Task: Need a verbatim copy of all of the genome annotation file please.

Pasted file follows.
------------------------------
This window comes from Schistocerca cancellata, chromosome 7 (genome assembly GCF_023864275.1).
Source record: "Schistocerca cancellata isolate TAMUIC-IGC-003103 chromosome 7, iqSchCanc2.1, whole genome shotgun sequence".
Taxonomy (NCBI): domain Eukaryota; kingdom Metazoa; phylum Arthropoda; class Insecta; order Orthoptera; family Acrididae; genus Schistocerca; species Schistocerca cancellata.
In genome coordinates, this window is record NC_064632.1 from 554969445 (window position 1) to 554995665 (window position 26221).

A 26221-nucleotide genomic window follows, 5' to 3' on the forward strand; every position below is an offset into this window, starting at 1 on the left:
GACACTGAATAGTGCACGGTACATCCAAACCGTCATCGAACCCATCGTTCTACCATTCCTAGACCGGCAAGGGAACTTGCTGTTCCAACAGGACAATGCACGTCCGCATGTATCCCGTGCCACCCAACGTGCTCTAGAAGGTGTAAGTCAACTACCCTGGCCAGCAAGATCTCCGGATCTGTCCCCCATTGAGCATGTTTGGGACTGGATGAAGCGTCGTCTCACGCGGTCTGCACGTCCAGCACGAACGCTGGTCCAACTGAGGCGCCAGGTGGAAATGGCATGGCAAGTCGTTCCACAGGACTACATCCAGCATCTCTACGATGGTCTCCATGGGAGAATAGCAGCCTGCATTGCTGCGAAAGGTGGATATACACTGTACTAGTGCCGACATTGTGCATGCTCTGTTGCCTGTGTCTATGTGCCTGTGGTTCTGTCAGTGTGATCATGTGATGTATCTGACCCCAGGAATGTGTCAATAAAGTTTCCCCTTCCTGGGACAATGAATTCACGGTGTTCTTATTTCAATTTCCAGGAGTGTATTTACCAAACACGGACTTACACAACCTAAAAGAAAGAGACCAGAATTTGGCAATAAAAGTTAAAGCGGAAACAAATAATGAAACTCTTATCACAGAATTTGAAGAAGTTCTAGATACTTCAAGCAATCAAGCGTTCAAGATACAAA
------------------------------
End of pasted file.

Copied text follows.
This window comes from Schistocerca cancellata, chromosome 7 (genome assembly GCF_023864275.1).
Source record: "Schistocerca cancellata isolate TAMUIC-IGC-003103 chromosome 7, iqSchCanc2.1, whole genome shotgun sequence".
Taxonomy (NCBI): domain Eukaryota; kingdom Metazoa; phylum Arthropoda; class Insecta; order Orthoptera; family Acrididae; genus Schistocerca; species Schistocerca cancellata.
In genome coordinates, this window is record NC_064632.1 from 554969445 (window position 1) to 554995665 (window position 26221).

A 26221-nucleotide genomic window follows, 5' to 3' on the forward strand; every position below is an offset into this window, starting at 1 on the left:
GACACTGAATAGTGCACGGTACATCCAAACCGTCATCGAACCCATCGTTCTACCATTCCTAGACCGGCAAGGGAACTTGCTGTTCCAACAGGACAATGCACGTCCGCATGTATCCCGTGCCACCCAACGTGCTCTAGAAGGTGTAAGTCAACTACCCTGGCCAGCAAGATCTCCGGATCTGTCCCCCATTGAGCATGTTTGGGACTGGATGAAGCGTCGTCTCACGCGGTCTGCACGTCCAGCACGAACGCTGGTCCAACTGAGGCGCCAGGTGGAAATGGCATGGCAAGTCGTTCCACAGGACTACATCCAGCATCTCTACGATGGTCTCCATGGGAGAATAGCAGCCTGCATTGCTGCGAAAGGTGGATATACACTGTACTAGTGCCGACATTGTGCATGCTCTGTTGCCTGTGTCTATGTGCCTGTGGTTCTGTCAGTGTGATCATGTGATGTATCTGACCCCAGGAATGTGTCAATAAAGTTTCCCCTTCCTGGGACAATGAATTCACGGTGTTCTTATTTCAATTTCCAGGAGTGTATTTACCAAACACGGACTTACACAACCTAAAAGAAAGAGACCAGAATTTGGCAATAAAAGTTAAAGCGGAAACAAATAATGAAACTCTTATCACAGAATTTGAAGAAGTTCTAGATACTTCAAGCAATCAAGCGTTCAAGATACAAA